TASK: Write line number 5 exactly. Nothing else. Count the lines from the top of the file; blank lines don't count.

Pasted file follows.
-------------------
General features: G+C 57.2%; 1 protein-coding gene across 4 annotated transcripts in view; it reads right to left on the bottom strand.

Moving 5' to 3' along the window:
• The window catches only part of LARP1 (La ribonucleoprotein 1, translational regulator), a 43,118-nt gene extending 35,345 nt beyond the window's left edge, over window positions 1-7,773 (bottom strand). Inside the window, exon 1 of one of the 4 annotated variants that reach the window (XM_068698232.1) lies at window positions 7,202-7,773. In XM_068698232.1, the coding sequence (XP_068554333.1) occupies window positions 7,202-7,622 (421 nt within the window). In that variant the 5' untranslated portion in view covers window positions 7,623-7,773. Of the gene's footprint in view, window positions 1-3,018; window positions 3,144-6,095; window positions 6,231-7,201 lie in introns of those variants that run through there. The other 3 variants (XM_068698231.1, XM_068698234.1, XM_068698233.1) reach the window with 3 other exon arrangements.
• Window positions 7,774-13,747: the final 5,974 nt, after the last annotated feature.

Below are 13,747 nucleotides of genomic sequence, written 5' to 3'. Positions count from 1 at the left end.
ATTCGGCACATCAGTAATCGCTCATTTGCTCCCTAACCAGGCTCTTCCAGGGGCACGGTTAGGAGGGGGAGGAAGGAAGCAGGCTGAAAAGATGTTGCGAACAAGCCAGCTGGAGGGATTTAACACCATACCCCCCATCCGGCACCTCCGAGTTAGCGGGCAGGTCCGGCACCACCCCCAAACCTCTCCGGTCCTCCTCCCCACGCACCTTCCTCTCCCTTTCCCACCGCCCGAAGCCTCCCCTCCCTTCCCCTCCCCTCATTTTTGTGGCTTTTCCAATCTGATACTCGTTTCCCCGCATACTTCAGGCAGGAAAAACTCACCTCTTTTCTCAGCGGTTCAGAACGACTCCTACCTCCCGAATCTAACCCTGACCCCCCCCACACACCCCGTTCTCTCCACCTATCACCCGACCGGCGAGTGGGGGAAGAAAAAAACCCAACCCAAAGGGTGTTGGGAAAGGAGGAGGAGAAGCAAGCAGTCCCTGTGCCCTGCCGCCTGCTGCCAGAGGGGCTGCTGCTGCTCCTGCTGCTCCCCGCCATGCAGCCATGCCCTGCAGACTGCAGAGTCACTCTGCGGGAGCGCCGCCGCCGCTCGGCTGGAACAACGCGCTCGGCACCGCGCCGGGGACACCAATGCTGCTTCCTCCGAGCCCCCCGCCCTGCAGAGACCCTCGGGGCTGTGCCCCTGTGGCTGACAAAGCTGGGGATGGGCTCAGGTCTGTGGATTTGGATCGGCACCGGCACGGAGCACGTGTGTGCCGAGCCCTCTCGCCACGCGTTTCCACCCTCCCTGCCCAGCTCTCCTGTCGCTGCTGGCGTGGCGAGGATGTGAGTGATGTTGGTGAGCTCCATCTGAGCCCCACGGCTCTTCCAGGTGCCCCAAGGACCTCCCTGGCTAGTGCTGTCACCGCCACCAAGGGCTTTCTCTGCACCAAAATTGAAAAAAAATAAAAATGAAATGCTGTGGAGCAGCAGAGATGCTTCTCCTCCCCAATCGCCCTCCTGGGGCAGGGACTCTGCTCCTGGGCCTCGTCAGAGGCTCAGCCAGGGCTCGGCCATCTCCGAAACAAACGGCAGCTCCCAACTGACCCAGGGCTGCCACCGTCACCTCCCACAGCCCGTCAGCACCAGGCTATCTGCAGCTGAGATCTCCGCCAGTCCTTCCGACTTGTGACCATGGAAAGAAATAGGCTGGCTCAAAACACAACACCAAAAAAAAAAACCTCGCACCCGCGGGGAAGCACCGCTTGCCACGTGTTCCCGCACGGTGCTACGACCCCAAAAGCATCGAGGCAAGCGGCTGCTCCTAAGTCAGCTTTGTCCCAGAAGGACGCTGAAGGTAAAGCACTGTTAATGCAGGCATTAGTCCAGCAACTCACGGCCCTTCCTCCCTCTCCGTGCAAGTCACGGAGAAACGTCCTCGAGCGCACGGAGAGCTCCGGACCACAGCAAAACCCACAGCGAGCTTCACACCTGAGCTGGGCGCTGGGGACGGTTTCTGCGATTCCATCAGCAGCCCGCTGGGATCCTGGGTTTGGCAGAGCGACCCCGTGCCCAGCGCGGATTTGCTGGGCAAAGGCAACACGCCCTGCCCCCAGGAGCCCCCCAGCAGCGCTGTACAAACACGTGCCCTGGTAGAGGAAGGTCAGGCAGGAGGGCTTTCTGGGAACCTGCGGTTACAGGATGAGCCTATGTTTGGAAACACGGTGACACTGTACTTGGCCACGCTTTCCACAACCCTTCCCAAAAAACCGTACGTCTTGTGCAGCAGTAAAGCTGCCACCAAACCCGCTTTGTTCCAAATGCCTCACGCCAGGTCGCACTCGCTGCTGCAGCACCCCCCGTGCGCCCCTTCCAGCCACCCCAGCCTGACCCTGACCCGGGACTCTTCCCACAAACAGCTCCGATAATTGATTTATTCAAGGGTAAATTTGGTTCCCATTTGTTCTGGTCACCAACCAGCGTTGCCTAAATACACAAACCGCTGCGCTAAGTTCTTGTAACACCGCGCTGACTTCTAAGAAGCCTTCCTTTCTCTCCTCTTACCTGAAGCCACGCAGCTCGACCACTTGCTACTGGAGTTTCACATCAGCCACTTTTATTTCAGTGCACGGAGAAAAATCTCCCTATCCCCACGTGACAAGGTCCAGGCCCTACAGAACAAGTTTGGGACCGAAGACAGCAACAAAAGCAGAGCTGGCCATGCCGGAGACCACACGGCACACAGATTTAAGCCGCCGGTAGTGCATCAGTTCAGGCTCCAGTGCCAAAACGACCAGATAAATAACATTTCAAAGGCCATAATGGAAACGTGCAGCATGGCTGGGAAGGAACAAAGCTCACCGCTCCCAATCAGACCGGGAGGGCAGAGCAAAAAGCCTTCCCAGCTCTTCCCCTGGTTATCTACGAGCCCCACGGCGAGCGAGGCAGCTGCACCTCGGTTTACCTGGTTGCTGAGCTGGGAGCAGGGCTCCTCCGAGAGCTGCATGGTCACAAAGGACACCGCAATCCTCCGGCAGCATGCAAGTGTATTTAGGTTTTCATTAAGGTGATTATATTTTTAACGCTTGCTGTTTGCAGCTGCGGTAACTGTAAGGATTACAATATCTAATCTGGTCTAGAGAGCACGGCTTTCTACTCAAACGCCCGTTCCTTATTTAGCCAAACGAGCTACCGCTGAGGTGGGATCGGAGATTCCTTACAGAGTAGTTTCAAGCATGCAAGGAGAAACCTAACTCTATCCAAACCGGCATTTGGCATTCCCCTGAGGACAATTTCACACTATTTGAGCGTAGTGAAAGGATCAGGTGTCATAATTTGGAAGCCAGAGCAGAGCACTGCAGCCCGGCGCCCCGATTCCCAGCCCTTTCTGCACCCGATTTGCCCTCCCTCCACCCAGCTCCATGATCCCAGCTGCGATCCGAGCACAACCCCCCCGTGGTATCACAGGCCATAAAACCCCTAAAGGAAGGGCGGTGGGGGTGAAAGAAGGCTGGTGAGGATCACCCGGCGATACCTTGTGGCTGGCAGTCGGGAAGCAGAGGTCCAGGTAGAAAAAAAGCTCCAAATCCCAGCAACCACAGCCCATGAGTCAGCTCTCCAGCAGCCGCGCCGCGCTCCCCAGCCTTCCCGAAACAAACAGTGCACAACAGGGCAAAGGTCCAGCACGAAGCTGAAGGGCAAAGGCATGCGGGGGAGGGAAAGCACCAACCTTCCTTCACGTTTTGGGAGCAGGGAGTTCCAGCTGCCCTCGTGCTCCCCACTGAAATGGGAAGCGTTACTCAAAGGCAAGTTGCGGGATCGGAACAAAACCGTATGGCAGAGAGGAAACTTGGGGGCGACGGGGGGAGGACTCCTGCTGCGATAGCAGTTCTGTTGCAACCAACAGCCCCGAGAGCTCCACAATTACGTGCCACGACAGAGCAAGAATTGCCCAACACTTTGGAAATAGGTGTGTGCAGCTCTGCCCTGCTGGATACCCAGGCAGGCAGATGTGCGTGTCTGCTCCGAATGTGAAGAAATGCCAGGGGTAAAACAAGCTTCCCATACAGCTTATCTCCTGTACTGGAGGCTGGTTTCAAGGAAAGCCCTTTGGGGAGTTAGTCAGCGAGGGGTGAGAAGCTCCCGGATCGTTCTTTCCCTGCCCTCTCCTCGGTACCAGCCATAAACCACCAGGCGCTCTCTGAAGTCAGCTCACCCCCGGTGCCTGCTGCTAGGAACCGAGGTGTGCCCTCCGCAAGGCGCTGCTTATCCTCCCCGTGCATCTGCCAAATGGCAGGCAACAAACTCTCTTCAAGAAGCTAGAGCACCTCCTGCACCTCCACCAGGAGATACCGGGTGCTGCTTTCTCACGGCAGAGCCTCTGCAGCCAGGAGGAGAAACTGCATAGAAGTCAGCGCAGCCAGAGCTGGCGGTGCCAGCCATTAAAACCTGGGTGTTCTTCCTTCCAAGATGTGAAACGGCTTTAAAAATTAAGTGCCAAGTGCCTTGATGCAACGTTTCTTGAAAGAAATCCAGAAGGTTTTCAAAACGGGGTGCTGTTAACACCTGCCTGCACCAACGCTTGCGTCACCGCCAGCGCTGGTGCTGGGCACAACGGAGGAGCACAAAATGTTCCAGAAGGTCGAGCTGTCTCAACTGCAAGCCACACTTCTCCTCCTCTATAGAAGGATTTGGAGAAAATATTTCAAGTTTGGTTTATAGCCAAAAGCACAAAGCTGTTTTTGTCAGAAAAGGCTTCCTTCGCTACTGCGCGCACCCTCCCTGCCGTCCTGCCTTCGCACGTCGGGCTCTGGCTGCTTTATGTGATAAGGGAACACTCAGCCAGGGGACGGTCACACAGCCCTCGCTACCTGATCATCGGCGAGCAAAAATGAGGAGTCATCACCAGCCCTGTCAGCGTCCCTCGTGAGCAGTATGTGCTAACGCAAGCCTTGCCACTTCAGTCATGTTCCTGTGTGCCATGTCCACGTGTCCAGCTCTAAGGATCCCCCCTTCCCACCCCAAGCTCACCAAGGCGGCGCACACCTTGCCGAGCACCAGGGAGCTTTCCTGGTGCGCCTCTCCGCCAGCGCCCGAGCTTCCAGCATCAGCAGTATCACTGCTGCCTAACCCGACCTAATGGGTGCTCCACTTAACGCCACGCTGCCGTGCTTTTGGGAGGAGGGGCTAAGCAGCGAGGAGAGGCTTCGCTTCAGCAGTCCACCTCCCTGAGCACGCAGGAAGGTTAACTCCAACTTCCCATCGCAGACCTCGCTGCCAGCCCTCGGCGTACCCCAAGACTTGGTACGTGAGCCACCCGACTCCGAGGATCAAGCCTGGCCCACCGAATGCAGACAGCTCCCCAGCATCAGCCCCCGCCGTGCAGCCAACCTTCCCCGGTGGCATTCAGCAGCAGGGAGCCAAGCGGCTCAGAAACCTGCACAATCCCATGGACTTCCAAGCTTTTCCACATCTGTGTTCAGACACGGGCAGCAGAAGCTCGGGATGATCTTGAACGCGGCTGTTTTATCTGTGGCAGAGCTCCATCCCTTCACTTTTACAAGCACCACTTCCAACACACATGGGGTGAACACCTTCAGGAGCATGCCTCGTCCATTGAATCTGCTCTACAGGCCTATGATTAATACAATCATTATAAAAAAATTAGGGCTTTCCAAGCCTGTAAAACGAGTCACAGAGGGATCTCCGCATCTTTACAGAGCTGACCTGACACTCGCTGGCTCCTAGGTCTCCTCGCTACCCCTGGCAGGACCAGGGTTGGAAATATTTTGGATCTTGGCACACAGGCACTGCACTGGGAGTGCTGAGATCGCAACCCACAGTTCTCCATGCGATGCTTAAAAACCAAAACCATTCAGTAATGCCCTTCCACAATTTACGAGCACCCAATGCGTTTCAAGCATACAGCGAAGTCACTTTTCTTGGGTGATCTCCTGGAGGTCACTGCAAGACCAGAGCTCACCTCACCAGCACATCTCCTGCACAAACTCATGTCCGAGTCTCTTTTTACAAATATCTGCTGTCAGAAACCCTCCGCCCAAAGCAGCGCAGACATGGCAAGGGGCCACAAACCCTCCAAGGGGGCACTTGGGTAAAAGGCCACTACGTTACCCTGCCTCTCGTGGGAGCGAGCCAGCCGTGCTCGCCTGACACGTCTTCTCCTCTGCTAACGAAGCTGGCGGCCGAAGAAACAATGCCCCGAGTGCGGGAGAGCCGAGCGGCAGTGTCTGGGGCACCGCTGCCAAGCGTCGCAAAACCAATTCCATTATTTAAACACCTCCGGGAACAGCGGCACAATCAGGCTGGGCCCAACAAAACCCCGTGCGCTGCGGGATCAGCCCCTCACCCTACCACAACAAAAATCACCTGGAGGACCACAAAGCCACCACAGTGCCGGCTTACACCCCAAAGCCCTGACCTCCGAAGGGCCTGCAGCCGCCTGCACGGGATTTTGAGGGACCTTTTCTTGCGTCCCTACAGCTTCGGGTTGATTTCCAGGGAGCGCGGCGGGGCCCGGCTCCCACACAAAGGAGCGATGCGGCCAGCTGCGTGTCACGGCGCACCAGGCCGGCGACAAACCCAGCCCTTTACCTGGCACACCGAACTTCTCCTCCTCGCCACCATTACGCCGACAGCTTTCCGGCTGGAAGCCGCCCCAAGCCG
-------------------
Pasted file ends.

Below are 13,747 nucleotides of genomic sequence, written 5' to 3'. Positions count from 1 at the left end.